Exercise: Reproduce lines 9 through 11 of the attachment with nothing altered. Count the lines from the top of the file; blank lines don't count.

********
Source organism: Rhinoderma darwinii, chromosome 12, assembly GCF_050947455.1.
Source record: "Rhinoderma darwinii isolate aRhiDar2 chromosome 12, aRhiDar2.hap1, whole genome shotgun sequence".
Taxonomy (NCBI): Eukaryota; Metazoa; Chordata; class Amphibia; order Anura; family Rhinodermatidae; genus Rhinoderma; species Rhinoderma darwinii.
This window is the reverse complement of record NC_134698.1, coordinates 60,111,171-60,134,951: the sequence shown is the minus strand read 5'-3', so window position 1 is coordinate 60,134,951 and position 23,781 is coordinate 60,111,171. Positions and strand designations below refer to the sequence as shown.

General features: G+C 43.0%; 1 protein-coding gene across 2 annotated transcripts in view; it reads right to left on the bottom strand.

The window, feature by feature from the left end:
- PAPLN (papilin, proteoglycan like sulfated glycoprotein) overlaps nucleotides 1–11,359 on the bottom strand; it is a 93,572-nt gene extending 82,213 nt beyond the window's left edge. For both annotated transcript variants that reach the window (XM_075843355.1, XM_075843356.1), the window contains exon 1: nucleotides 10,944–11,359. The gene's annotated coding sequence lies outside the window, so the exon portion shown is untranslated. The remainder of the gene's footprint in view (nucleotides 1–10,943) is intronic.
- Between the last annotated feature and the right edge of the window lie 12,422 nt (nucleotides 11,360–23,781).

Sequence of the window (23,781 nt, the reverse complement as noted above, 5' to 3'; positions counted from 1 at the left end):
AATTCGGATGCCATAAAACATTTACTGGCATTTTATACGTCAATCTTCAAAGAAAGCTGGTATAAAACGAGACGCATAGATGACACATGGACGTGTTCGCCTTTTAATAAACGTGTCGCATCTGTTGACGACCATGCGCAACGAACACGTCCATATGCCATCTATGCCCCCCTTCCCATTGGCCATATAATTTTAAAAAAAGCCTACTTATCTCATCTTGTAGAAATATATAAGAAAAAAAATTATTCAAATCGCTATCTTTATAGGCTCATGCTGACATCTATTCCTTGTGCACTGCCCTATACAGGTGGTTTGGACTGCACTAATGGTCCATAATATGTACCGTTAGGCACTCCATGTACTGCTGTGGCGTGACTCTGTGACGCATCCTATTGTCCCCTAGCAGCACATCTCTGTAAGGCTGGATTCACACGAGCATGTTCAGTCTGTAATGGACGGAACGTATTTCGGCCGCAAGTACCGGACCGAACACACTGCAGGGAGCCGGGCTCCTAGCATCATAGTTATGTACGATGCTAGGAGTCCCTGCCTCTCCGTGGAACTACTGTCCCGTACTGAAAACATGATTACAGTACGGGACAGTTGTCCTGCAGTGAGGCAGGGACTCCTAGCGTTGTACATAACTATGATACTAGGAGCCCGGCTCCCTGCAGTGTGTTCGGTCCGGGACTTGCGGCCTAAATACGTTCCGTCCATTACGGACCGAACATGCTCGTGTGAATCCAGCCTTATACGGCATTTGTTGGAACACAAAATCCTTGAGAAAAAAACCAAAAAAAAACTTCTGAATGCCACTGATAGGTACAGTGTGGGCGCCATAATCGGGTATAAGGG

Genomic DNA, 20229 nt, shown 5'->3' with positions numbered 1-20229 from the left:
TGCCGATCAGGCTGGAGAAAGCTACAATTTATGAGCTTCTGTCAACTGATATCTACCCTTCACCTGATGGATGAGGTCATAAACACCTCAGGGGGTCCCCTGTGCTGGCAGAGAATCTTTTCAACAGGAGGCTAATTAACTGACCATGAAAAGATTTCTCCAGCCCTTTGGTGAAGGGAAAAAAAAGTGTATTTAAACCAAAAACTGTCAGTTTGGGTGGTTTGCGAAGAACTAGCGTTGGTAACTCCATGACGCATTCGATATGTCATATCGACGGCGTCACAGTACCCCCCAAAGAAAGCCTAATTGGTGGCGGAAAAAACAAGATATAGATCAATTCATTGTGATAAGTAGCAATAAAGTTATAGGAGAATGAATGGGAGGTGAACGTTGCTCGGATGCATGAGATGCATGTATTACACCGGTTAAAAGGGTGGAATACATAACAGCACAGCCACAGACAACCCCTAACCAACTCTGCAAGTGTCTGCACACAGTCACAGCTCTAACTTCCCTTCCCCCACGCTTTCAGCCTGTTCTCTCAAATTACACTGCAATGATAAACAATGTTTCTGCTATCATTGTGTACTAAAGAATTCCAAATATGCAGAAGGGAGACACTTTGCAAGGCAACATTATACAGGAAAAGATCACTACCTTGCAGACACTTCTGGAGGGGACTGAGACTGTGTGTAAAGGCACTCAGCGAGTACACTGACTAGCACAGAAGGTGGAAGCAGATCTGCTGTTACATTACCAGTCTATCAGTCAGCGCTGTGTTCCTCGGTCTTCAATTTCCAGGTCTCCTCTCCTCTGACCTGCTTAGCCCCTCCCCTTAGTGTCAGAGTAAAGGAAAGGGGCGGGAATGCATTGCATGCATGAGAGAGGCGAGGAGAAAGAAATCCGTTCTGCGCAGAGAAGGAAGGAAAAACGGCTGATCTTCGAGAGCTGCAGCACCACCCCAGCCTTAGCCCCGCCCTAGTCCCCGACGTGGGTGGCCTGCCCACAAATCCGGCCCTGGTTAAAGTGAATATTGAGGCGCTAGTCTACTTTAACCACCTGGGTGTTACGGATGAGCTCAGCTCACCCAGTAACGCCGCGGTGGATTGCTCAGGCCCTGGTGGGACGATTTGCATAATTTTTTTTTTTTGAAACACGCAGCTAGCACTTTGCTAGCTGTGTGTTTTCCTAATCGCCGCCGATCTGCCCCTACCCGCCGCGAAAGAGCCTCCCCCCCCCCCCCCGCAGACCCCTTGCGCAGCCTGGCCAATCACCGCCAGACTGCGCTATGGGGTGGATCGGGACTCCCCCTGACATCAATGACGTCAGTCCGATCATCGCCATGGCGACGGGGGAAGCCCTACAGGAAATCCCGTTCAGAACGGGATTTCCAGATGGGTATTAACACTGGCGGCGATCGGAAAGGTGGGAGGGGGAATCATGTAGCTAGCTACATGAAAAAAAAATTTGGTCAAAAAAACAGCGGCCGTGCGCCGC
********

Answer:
Sequence of the window (23,781 nt, the reverse complement as noted above, 5' to 3'; positions counted from 1 at the left end):
AATTCGGATGCCATAAAACATTTACTGGCATTTTATACGTCAATCTTCAAAGAAAGCTGGTATAAAACGAGACGCATAGATGACACATGGACGTGTTCGCCTTTTAATAAACGTGTCGCATCTGTTGACGACCATGCGCAACGAACACGTCCATATGCCATCTATGCCCCCCTTCCCATTGGCCATATAATTTTAAAAAAAGCCTACTTATCTCATCTTGTAGAAATATATAAGAAAAAAAATTATTCAAATCGCTATCTTTATAGGCTCATGCTGACATCTATTCCTTGTGCACTGCCCTATACAGGTGGTTTGGACTGCACTAATGGTCCATAATATGTACCGTTAGGCACTCCATGTACTGCTGTGGCGTGACTCTGTGACGCATCCTATTGTCCCCTAGCAGCACATCTCTGTAAGGCTGGATTCACACGAGCATGTTCAGTCTGTAATGGACGGAACGTATTTCGGCCGCAAGTACCGGACCGAACACACTGCAGGGAGCCGGGCTCCTAGCATCATAGTTATGTACGATGCTAGGAGTCCCTGCCTCTCCGTGGAACTACTGTCCCGTACTGAAAACATGATTACAGTACGGGACAGTTGTCCTGCAGTGAGGCAGGGACTCCTAGCGTTGTACATAACTATGATACTAGGAGCCCGGCTCCCTGCAGTGTGTTCGGTCCGGGACTTGCGGCCTAAATACGTTCCGTCCATTACGGACCGAACATGCTCGTGTGAATCCAGCCTTATACGGCATTTGTTGGAACACAAAATCCTTGAGAAAAAAACCAAAAAAAAACTTCTGAATGCCACTGATAGGTACAGTGTGGGCGCCATAATCGGGTATAAGGG

Genomic DNA, 20229 nt, shown 5'->3' with positions numbered 1-20229 from the left: